1 JUNE 1985, Page 42



P. J . Kavanagh A. S. Byatt has set her self the task of pondering why some men go willingly to war. It is indeed a problem. War is the most wasteful way imaginable for settling differences and seldom succeeds in doing so. To say this is not to be a pacifist. The test for that is whether you would defend your home, your family, if it was under attack. If you would, or hope you would, you are not a pacifist and must agree, by extension, to the existence of armies, weapons etc. The power of the weapons we now have raises further difficulties for most of us, but no need to go into that now. Nor does A. S. Byatt go into it. Her attempt, largely based on the literature of war and honour, is to `try and understand the necessity and even the pleasure of fight- ing'. As a woman, educated at a Quaker school, she cannot understand it at all, and neither can I.

Nevertheless, some very odd things are said nowadays (not by A. S. Byatt, her investigations are never facile). I sat with some writers during the Falklands war and with the confidence of a radicalism recu they described our soldiers as `hired killers' or else as only having become soldiers because of unemployment. It struck me that to join the Marines or the Parachute Regiment in order to avoid unemployment was rather extreme, and as for 'hired killers' that was one way, I supposed, to describe the military caste but not one that appealed to me and it bore no relation to

my experience of professional soldiers.

This was brief: two years National Ser- vice at the end of which I managed to wangle myself into a regular battalion `on active service'. Why did I do this? I still have no idea, which is why A. S. Byatt's questionings interest me. I certainly had no desire to kill anybody and, with the excep- tion of perhaps two maniacs met in two years, to whom everybody gave a wide berth, nor did anyone else. On the con- trary, once with the battalion, involved with the 'real thing', I found I had never before met so many pleasant people, felt so accepted and felt more free of those inside tensions I presume most of us carry round with us.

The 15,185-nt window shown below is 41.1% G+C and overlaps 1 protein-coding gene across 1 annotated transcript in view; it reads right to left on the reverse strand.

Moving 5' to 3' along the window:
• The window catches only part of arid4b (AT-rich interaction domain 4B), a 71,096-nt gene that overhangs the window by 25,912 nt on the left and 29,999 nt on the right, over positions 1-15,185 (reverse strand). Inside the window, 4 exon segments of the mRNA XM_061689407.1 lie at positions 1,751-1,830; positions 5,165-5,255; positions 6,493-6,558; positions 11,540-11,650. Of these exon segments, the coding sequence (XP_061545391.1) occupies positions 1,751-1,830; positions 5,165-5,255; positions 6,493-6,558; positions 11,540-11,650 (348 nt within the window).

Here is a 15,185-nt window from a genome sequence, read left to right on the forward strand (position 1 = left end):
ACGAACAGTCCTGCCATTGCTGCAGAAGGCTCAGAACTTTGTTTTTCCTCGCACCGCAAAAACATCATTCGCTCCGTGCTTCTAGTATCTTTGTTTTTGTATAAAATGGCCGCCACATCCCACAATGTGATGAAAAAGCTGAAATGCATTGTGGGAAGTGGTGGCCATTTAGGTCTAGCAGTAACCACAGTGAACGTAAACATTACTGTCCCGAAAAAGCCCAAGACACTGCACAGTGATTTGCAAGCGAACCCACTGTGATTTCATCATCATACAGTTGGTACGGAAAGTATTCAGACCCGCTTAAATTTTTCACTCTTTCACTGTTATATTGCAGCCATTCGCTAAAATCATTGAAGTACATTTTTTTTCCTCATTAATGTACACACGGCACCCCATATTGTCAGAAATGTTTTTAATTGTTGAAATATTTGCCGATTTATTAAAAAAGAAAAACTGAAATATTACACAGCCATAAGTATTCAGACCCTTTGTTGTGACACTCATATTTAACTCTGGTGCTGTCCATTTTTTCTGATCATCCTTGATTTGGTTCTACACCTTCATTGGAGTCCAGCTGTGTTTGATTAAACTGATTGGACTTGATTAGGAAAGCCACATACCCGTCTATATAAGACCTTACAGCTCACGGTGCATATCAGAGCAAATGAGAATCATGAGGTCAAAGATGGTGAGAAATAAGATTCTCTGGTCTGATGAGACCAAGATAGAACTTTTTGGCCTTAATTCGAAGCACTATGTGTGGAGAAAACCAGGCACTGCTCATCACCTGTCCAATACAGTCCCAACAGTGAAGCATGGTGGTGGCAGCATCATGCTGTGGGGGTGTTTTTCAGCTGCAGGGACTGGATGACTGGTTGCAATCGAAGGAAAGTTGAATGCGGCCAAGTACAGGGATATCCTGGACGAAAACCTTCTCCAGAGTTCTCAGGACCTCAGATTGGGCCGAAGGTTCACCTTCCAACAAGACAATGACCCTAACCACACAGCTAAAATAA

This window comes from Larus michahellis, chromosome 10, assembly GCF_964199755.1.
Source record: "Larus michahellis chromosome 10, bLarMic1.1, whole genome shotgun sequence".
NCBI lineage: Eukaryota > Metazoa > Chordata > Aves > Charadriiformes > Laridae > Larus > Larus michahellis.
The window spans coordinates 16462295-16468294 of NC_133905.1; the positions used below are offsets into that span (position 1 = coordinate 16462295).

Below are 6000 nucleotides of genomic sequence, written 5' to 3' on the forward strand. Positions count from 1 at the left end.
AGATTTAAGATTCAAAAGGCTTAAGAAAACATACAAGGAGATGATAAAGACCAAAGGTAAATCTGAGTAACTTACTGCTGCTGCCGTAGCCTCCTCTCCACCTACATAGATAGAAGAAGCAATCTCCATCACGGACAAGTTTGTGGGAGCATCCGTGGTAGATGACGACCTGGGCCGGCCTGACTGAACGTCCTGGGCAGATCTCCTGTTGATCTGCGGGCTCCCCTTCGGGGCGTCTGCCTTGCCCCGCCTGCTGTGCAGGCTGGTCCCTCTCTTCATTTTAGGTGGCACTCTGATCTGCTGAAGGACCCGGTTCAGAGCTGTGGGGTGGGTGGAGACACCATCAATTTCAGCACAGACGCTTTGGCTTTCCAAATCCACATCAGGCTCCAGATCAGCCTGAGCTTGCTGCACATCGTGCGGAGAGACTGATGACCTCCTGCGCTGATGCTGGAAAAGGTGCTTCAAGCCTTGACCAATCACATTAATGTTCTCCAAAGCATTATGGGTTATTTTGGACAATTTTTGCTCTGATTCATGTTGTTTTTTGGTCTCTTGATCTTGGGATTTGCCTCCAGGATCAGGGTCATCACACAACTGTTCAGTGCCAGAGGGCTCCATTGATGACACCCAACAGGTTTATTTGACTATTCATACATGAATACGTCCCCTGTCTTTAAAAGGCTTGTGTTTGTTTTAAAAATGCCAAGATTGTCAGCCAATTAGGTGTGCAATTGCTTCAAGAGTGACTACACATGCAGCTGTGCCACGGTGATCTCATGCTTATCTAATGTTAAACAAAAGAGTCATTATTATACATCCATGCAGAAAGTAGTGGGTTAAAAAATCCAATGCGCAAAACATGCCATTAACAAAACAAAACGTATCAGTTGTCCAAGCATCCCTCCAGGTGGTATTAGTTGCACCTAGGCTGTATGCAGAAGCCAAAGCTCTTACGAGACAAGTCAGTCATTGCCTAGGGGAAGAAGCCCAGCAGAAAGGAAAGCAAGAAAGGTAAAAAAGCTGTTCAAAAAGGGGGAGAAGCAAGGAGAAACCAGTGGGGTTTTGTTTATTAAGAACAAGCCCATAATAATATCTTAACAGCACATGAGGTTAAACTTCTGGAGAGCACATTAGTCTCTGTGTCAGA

Of course, there is some kind of self- testing in it. People of my generation were brought up with war. I remember playing with my older brother's vast rifle when he brought it home on leave in 1940. Every- one admirable was in uniform — `on active service', `in the front line', the phrases still thrill a little, A. S. Byatt is on to some- thing. Like millions of other small boys (and not so small) I wondered how I would fare 'in action', whether I'd run away. Even this curiosity proved to be misplaced. `In action' it became clear that 'courage' is a question of how long you have to maintain it. It can be used up. A brave man one week can be a gibbering wreck the next. Soldiers know this, and never talk about courage.

So why do men go to war? It changes nothing, or not much. A. S. Byatt's article appeared in the Times Literary Supplement (17 May) devoted to aspects of war and perhaps the answer, or an answer, is to be found in the TLS review of a book by a Falklands soldier. Far from being 'hired killers' out to get the Argies, his verdict is that they did what they did not for country, nor politicians, nor from hatred of the enemy, but `for each other'. That rings true. Perhaps men can never be so much together as they are in extreme circum- stances.

Robert Graves has said that mankind needs a war now and then or it becomes restless, and A. S. Byatt speculates that `the world has become technologicallY sophisticated enough ' for fear to have produced a peace which may change hik man, or male, nature so that . . . Prince Hal's qualities may become redundant with the duellists' sense of honour.' If so, how can we find the dangers and exhilaration of war?

One answer may be to become a pub- lished poet. Their publishers now whizz, them through the skies on promotional tours in conditions surely as arduous and dangerous as most warfare. First it was Faber, now the managing director of Seek- er is piloting five of his bards all over Britain 'in a private plane'. Nowhere wt,I1, be safe from them, and perhaps poets will become as companionable as soldiers or. rather, as Flynn and Niven in Dawn Patrol: Contact. Chocks away. Tally-ho!